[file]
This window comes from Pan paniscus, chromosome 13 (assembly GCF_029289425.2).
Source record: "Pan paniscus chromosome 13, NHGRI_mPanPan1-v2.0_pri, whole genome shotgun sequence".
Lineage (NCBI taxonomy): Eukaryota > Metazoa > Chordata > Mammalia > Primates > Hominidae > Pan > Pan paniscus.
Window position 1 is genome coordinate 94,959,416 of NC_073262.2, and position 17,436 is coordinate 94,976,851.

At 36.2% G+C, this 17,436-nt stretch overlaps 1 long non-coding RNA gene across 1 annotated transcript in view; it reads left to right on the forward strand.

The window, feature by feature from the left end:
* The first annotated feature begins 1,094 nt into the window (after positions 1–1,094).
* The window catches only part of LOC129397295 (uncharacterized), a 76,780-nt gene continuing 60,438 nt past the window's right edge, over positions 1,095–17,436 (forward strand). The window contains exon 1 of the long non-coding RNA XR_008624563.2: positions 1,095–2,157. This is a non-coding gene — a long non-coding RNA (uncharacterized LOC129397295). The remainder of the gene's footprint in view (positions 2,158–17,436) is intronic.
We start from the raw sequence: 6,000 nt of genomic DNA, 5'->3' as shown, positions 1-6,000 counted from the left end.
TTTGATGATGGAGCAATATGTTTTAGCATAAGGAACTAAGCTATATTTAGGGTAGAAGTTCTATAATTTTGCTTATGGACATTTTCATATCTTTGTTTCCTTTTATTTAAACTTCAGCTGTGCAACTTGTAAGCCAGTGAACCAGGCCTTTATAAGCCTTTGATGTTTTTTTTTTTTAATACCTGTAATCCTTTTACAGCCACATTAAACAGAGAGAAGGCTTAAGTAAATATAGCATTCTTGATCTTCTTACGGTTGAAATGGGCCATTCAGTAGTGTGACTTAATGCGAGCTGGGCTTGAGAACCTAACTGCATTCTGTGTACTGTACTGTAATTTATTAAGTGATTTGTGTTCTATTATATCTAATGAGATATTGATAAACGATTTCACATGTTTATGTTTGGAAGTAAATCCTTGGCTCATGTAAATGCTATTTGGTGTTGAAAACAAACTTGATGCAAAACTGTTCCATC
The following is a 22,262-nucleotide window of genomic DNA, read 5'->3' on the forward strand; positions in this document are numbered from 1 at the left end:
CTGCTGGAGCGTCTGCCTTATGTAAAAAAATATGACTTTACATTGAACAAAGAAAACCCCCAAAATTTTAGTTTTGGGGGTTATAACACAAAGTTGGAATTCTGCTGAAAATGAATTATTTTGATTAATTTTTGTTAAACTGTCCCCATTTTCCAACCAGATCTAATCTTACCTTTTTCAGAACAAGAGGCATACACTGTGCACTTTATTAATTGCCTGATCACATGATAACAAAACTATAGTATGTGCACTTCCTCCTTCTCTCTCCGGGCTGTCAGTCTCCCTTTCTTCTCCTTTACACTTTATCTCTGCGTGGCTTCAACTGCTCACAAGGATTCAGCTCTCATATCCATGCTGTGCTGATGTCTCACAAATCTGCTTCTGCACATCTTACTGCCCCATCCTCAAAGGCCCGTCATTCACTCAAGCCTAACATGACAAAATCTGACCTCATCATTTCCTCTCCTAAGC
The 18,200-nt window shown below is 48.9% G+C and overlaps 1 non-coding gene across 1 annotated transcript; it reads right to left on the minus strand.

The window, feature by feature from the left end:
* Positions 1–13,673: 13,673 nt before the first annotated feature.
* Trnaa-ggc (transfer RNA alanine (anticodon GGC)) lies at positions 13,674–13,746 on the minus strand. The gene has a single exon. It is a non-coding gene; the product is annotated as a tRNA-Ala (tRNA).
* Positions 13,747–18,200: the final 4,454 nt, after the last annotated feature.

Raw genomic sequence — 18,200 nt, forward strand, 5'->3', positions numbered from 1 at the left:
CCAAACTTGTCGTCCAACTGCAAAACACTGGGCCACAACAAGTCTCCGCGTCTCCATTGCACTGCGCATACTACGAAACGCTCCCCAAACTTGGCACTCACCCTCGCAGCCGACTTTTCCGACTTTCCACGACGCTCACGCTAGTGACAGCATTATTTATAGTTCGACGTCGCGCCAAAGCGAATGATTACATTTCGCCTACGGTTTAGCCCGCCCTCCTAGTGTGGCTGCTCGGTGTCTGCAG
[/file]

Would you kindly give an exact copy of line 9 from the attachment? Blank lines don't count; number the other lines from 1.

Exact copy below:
We start from the raw sequence: 6,000 nt of genomic DNA, 5'->3' as shown, positions 1-6,000 counted from the left end.